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Article
October 12, 1935

CHRONIC HEREDITARY HEMOLYTIC JAUNDICE

JAMA. 1935;105(15):1187-1188. doi:10.1001/jama.1935.92760410001011
Abstract

This case of chronic hereditary hemolytic jaundice is reported because the disease is relatively infrequent, because it presents many typical features, and because the hereditary aspect is represented by four generations.

H. M., a woman, aged 23, admitted to St. Francis Hospital, Dec. 1, 1934, complained chiefly of weakness, fulness of the left side of the abdomen, recurrent attacks of jaundice associated with abdominal pain, fever, nausea and vomiting. The first attack of jaundice occurred at the age of 10 weeks. Frequent menstruation had been present for about six months; it occurred every nine days and was of four or five days' duration. Ulcerations of the malleolar regions of both feet had been present as long as could be remembered.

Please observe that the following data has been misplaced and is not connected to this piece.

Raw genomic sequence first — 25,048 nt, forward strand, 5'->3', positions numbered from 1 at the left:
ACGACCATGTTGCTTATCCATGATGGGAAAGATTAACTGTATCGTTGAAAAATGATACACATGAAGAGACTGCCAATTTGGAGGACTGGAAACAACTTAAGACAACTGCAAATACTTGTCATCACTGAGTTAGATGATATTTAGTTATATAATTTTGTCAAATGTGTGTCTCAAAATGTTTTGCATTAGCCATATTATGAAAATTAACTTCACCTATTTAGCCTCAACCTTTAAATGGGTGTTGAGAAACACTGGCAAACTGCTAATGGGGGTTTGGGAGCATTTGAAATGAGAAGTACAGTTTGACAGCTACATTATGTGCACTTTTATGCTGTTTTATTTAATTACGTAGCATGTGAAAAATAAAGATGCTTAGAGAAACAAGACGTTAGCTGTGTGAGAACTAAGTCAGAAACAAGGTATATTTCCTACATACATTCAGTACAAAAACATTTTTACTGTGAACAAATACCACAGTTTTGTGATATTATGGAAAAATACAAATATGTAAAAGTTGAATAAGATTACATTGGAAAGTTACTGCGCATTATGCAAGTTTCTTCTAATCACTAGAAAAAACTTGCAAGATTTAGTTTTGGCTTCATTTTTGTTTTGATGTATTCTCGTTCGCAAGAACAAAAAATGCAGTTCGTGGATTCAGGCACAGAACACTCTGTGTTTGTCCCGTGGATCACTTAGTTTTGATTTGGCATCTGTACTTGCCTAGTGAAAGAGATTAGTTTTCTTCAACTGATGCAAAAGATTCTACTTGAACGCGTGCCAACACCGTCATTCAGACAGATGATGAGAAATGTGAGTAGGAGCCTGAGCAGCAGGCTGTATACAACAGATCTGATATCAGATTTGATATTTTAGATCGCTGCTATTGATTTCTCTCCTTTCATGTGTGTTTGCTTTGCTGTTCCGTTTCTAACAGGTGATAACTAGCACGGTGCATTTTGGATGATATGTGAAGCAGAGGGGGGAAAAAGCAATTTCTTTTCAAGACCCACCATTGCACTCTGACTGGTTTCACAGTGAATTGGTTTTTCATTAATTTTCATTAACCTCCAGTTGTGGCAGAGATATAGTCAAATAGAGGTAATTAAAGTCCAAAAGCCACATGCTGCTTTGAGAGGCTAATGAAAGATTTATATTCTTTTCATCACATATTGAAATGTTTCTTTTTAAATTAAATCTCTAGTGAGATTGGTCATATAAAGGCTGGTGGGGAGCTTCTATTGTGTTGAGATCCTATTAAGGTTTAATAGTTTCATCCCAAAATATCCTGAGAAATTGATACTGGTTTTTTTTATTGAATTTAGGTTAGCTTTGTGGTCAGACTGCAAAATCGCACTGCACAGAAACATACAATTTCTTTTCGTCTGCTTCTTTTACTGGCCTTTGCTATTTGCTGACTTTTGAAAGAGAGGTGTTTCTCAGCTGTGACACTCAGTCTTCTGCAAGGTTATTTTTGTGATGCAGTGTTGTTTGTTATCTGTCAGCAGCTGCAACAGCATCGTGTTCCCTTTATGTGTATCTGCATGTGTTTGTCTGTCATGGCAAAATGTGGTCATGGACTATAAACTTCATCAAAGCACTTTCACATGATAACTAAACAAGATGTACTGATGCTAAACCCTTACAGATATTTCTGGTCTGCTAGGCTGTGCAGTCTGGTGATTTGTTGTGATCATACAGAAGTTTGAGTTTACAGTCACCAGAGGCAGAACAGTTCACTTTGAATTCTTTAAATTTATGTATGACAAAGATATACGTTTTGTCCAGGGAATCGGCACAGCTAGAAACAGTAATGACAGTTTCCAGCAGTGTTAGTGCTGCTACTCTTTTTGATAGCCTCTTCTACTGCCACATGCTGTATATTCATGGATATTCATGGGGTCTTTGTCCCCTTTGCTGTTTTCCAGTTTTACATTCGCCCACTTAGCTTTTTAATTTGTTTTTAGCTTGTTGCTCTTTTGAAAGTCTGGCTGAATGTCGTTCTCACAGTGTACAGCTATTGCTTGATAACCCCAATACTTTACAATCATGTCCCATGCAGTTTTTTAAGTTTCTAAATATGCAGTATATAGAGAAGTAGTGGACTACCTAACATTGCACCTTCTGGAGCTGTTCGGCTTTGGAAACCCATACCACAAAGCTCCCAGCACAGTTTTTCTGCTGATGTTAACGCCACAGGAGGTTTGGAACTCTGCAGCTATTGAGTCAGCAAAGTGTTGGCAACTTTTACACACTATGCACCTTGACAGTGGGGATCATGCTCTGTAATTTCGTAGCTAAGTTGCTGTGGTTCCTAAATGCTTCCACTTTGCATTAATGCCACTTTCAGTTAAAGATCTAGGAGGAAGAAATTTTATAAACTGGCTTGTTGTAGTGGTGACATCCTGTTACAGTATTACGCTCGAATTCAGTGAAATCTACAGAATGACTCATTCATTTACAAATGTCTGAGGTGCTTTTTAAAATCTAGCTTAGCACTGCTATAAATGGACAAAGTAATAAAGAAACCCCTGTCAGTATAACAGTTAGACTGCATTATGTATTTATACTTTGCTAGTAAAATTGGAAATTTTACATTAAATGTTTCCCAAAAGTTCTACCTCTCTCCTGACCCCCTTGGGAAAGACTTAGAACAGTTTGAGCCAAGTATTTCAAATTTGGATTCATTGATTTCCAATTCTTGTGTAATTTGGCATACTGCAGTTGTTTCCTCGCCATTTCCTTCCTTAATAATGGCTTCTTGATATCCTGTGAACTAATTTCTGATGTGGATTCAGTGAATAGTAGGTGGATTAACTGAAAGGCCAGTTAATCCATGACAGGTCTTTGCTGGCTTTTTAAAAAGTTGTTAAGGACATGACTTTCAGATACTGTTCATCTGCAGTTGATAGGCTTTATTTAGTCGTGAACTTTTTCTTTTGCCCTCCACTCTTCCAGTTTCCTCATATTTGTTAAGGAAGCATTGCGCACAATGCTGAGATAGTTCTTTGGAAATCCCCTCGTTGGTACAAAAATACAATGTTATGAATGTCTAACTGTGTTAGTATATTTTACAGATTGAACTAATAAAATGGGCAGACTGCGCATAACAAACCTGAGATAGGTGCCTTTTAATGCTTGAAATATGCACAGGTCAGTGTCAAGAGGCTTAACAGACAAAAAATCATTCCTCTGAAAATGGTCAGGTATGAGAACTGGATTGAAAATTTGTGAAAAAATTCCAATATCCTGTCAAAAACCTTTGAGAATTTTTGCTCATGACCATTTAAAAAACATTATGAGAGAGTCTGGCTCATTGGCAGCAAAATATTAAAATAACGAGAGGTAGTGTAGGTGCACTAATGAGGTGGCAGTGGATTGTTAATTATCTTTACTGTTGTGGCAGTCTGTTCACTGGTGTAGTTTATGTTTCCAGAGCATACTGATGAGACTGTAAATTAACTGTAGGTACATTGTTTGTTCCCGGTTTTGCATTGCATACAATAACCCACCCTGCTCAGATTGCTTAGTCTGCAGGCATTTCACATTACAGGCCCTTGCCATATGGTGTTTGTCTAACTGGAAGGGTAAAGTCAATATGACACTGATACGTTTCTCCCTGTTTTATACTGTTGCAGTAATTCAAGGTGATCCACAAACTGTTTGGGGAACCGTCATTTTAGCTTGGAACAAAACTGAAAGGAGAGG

The patient had had the acute exanthems of childhood and an appendectomy in October 1934.

The family history showed the interesting hereditary nature of this disease. The mother was living at the

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